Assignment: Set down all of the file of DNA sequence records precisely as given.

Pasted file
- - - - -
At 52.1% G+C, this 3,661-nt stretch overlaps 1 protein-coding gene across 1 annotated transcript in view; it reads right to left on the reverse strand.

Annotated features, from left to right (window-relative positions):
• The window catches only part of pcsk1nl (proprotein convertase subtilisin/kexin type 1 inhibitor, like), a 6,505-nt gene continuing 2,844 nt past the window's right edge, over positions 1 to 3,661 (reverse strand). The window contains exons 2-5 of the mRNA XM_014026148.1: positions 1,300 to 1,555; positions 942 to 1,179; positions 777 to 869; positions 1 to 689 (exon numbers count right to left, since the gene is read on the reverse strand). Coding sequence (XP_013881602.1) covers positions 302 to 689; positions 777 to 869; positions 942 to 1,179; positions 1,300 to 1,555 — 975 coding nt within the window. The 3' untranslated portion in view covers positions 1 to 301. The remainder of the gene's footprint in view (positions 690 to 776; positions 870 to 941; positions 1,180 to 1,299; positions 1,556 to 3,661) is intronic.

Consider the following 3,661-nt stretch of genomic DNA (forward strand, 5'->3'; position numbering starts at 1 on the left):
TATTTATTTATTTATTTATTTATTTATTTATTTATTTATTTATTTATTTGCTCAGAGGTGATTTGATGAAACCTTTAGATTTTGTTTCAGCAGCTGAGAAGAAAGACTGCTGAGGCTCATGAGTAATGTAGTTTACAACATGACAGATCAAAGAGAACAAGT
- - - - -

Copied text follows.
At 52.1% G+C, this 3,661-nt stretch overlaps 1 protein-coding gene across 1 annotated transcript in view; it reads right to left on the reverse strand.

Annotated features, from left to right (window-relative positions):
• The window catches only part of pcsk1nl (proprotein convertase subtilisin/kexin type 1 inhibitor, like), a 6,505-nt gene continuing 2,844 nt past the window's right edge, over positions 1 to 3,661 (reverse strand). The window contains exons 2-5 of the mRNA XM_014026148.1: positions 1,300 to 1,555; positions 942 to 1,179; positions 777 to 869; positions 1 to 689 (exon numbers count right to left, since the gene is read on the reverse strand). Coding sequence (XP_013881602.1) covers positions 302 to 689; positions 777 to 869; positions 942 to 1,179; positions 1,300 to 1,555 — 975 coding nt within the window. The 3' untranslated portion in view covers positions 1 to 301. The remainder of the gene's footprint in view (positions 690 to 776; positions 870 to 941; positions 1,180 to 1,299; positions 1,556 to 3,661) is intronic.

Consider the following 3,661-nt stretch of genomic DNA (forward strand, 5'->3'; position numbering starts at 1 on the left):
TATTTATTTATTTATTTATTTATTTATTTATTTATTTATTTATTTATTTGCTCAGAGGTGATTTGATGAAACCTTTAGATTTTGTTTCAGCAGCTGAGAAGAAAGACTGCTGAGGCTCATGAGTAATGTAGTTTACAACATGACAGATCAAAGAGAACAAGT